In April, Peru's Minister of Energy and Mines, Óscar Vera, announced that the government would

Set to grant permits to a Canadian mining subsidiary for lithium exploration in the southern region of Puno, near the border with Bolivia.

Vera also reported that the authorities were working to reduce license approval time for copper mining projects from about two years to about six months.

In May, exploration rights were sold to Canadian Lithium, a subsidiary of American Lithium, which already operates another project in Peru: the Macusani uranium project in the same southern region of the country.

Soon after, in June, Boluarte's government invited over 1,000 U.S. soldiers to come to Peru and train its military and national police.

As TeleSur reported,

The U.S. military will arrive in various groups, between June 1 and December 31. The largest group will be made up of 970 members of the U.S. Air Force, Space Force, and Special Forces.

Besides carrying their personal regulation weapons, they will arrive in Peru with planes, trucks, and rapid response boats to take part in the "Resolute Sentinel 2023" maneuver.

What Does This All Remind Us Of?

Every country is different and has its own political forces; Peru is not Brazil, Colombia, or Chile. Yet the neoliberal agenda and how we have seen it being implemented, in ways that are not entirely democratic, in Latin America has a structure that can be painfully familiar. It would be completely ahistorical to disregard the common history of right-wing coups installed by CIA-backed militaries in the second half of the 20th century—but we do not have to go that far back in history.

Here I want to say what the levers former President Castillo was pulling to avoid impeachment should be assessed by legal scholars. If an abuse of power is real, it should be condemned no matter who the person in question in this case is. At the same time, the reasons behind Castillo's impeachment, the arrest of the president, and, perhaps most importantly, the actions of Congress and Boluarte following the impeachment, have to be inspected through the same lens of democratic practices.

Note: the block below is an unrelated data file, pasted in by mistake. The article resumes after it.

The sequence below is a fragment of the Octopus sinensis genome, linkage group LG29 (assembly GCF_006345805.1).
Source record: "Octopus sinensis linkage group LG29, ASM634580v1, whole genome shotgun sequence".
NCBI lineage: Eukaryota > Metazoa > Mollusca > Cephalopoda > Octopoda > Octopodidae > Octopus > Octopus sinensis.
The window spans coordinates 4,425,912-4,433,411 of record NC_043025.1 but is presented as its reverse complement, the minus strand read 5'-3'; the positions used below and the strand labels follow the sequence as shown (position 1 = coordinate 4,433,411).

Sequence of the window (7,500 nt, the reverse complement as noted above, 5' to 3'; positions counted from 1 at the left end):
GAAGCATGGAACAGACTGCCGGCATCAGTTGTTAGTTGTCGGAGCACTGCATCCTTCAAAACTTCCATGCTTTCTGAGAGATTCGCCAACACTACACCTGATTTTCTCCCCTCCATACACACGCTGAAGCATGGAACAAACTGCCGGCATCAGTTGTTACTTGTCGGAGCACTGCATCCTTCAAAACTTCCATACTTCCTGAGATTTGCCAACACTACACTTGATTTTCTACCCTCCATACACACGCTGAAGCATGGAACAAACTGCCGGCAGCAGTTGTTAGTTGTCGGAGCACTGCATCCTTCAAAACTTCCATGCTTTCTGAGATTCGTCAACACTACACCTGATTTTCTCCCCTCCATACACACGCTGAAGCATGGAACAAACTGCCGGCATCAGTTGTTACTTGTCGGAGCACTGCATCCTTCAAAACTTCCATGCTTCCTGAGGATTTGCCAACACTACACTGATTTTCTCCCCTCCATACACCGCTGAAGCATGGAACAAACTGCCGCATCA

It is almost impossible not to draw parallels to what happened to Dilma Rousseff in Brazil in 2016 when she was impeached by the Brazilian Congress although no crime calling for her impeachment was committed, as concluded by the Senate itself, making it clear it was a politically motivated move. What followed was a period of neoliberal reforms and a downward spiral of weakening Brazilian democracy from within.

An impeachment of Castillo did not have to mean the same for Peru.

But when we look at police brutality, the refusal to call for early elections, the beginning of the country's privatization of its lithium resources, and calling for foreign military support, it looks like this is where the country is heading.

At this point, we can't say that the only crime Castillo committed was daring to challenge the powerful and be the voice of the historically marginalized. For that, a due legal process should be set in place; a impartial investigation and a fair trial should follow (something we now know did not happen in Brazil to Luis Inácio Lula da Silva in 2017).

Yet what the current government is doing surely looks criminal.

And it is not being seen as more acceptable by the Peruvians themselves: As of August 2023, the disapproval rating of Congress is at 90% while approval for Boluarte is at 11%.

So where could changes begin?

Professor César Landa, a legal scholar, says a new Constitution, something the protesters have been demanding, could be a good start:

Channeling the historical demands of citizens requires a constituent process that could create dialogue and restore social consensus based on the necessity of incorporating new subjects, the protection of new rights, and better control of the traditional public and private powers.

The alternative is grim. It is more state violence needed to suppress dissent, prolonged periods of suspension of democratic practices, and continuous exploitation without which neocolonialism cannot operate.

In a continent whose riches have been violently robbed from it for the last five centuries and whose raw materials continue to be exported to make profits for foreign corporations, this is all extremely concerning.